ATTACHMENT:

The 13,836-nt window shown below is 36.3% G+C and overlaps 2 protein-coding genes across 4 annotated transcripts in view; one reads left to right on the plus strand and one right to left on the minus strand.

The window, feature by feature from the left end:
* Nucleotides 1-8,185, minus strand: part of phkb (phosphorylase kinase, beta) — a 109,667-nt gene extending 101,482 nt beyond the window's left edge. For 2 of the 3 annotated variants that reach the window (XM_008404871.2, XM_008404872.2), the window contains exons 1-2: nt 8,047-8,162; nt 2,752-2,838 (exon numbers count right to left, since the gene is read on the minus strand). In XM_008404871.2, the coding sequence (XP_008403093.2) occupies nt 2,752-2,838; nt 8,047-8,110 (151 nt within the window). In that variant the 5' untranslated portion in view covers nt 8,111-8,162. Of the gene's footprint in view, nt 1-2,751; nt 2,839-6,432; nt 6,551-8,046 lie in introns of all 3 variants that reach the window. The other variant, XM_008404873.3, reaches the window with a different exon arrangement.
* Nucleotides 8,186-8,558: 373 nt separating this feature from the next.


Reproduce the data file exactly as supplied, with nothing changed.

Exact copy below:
The 13,836-nt window shown below is 36.3% G+C and overlaps 2 protein-coding genes across 4 annotated transcripts in view; one reads left to right on the plus strand and one right to left on the minus strand.

The window, feature by feature from the left end:
* Nucleotides 1-8,185, minus strand: part of phkb (phosphorylase kinase, beta) — a 109,667-nt gene extending 101,482 nt beyond the window's left edge. For 2 of the 3 annotated variants that reach the window (XM_008404871.2, XM_008404872.2), the window contains exons 1-2: nt 8,047-8,162; nt 2,752-2,838 (exon numbers count right to left, since the gene is read on the minus strand). In XM_008404871.2, the coding sequence (XP_008403093.2) occupies nt 2,752-2,838; nt 8,047-8,110 (151 nt within the window). In that variant the 5' untranslated portion in view covers nt 8,111-8,162. Of the gene's footprint in view, nt 1-2,751; nt 2,839-6,432; nt 6,551-8,046 lie in introns of all 3 variants that reach the window. The other variant, XM_008404873.3, reaches the window with a different exon arrangement.
* Nucleotides 8,186-8,558: 373 nt separating this feature from the next.